Many purses and medicine cabinets are filled with makeup that may be long past its prime. While the expense of quality beauty products may motivate women to keep makeup until every last drop of lip-gloss or mascara has been used, using it after it has gone bad may risk infection and sacrifice your looks. How long a woman should keep makeup depends on the type of product, how it’s been stored, and physical indicators like a change in color, smell or consistency.
Any makeup applied to the skin can cause breakouts or other skin problems if it's held onto for too long. Keep blush for approximately 18 to 24 months. Foundation remains usefulness up to 18 months depending on whether it is oil or water-based. Oil-based foundation lasts a bit longer. If a watery top layer forms in the bottle, throw the foundation away.
Make-up worn around the eyes, like mascara and eyeliner, make a great home for bacteria and can lead to an infection of the eye. Though a tube of mascara might contain enough product to last a year or more, toss a tube after three months. To limit the risk of bacteria growth, avoid rapidly pushing the wand in and out of the tube; this traps air inside the mascara. Liquid liner can be kept for up to six months. Pencil eyeliners can last longer if they are sharpened regularly. Eye shadow maintains its color and consistency for about a year.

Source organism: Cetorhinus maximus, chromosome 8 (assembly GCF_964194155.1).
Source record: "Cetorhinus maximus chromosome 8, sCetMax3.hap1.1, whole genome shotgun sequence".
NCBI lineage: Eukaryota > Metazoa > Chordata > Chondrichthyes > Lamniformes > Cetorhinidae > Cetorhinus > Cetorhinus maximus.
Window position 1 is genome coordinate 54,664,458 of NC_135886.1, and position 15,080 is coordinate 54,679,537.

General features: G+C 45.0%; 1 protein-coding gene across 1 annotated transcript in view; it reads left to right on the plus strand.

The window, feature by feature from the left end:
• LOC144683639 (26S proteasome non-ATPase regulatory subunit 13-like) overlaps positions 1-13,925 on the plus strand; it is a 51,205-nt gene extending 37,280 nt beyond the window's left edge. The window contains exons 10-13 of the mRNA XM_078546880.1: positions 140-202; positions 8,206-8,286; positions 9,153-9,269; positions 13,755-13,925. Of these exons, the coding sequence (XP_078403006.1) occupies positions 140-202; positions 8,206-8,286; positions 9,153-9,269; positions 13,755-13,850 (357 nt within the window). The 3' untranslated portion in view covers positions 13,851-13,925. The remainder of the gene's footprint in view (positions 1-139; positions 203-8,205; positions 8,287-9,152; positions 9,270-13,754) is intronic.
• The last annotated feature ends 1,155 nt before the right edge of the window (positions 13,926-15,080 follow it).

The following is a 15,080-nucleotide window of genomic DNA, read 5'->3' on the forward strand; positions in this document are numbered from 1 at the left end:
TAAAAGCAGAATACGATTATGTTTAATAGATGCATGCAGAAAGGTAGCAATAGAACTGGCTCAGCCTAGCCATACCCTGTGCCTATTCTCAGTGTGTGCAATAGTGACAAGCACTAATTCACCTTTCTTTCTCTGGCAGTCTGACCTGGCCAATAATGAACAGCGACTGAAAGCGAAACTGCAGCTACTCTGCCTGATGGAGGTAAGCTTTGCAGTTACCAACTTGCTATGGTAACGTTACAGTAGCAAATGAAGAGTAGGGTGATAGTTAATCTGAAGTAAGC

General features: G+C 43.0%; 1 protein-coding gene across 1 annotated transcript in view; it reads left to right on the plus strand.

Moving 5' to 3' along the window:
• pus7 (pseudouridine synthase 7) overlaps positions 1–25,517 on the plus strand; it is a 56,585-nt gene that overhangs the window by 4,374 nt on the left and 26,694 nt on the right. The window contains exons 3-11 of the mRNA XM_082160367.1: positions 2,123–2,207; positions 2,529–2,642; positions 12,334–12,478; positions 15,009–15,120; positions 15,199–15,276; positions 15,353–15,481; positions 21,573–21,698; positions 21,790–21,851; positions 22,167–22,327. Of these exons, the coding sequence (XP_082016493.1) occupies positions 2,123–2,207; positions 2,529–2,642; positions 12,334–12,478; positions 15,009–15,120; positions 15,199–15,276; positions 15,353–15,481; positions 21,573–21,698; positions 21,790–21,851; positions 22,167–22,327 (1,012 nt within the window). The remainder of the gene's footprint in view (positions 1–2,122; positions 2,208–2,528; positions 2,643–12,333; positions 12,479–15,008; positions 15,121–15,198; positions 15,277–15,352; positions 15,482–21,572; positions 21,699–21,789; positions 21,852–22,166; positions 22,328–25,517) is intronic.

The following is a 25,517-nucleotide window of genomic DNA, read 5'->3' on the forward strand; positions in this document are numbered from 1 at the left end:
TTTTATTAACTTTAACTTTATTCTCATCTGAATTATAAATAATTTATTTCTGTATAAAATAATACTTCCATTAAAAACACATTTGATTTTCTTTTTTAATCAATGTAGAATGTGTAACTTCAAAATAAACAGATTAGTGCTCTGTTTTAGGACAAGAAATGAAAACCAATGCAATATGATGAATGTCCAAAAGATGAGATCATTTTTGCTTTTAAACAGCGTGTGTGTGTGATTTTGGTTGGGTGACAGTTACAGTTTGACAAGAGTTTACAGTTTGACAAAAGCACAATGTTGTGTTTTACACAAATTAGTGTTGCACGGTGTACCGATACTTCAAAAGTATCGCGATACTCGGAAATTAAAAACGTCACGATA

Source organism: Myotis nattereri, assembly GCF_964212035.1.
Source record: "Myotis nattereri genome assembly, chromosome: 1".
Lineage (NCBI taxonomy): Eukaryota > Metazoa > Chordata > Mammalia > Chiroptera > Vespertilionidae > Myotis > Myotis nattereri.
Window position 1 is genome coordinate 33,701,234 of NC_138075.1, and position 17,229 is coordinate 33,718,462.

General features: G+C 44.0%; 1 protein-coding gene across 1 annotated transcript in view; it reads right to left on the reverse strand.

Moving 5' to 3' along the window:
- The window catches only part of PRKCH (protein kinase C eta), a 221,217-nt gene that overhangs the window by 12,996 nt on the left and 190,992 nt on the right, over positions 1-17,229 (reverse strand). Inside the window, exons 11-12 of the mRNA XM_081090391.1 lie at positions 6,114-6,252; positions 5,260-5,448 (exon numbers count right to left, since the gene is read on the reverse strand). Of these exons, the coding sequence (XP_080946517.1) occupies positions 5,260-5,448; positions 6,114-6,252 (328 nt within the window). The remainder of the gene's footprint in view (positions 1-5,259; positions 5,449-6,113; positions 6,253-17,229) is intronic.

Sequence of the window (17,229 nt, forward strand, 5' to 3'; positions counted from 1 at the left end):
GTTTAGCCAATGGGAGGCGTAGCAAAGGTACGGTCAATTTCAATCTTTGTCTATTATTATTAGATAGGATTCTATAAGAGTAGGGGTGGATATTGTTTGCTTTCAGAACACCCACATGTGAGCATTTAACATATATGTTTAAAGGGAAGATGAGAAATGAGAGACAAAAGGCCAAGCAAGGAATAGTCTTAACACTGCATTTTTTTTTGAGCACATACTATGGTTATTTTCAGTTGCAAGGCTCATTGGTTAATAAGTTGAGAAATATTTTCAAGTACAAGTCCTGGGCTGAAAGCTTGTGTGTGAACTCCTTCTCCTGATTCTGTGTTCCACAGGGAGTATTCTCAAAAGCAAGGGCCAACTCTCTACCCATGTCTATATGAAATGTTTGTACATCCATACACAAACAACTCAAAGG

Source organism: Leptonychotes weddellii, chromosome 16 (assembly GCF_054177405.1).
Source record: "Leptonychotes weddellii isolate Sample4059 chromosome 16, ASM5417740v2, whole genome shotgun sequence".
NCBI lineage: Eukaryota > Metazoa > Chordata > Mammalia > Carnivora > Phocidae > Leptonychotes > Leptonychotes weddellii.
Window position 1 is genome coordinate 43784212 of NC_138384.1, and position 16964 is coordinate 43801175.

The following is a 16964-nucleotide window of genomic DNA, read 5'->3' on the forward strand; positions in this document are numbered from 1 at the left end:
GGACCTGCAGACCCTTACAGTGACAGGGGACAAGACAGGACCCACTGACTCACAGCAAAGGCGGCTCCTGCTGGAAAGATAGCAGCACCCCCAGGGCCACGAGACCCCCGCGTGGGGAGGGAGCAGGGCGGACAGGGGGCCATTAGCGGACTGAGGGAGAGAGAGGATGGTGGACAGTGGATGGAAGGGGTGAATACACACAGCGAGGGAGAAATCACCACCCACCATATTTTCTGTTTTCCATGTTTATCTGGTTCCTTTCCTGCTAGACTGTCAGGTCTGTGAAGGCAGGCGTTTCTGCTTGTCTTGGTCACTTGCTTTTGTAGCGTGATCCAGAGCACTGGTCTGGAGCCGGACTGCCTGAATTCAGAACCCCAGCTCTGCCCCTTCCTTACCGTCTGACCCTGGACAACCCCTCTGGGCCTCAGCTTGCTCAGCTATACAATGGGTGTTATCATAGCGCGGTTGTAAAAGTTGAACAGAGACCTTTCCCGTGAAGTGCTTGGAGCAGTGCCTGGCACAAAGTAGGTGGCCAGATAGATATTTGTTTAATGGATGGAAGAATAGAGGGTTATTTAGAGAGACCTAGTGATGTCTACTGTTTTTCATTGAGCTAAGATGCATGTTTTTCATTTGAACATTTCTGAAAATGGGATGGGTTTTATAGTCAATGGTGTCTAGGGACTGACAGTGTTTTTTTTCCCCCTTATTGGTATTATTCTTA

Makeup applied near the mouth shouldn't be kept for more than two years. Lip liners stay good the longest of any lip product and should last at least two years. If makeup, like lipstick, is stored in a hot environment, like the car, it can melt and will have to be replaced much sooner. Buy new lip gloss every 18 to 24 months.
Nail polish will often change colors or thicken when it has gone bad. Another sign that nail polish should be tossed is if the cap becomes difficult to remove because the polish has dried around it. Nail polish usually goes bad about a year after being opened.
While organic beauty products are generally healthier and more eco-friendly, they also usually have less staying power because they are made without the preservatives non-organic makeup contains. The same rule of thumb applies here. Don’t keep makeup that has changed color, consistency or smell, and don’t keep makeup that is more than two years old.
Some cosmetics companies print expiration dates on their products’ jars or tubes; check the bottom of a product or its printed label for this information. Sorting through your makeup every season is a good way to ensure that you won’t use any unsafe or spoiled products. Keep makeup that’s been around less than two summers or winters and replace anything older.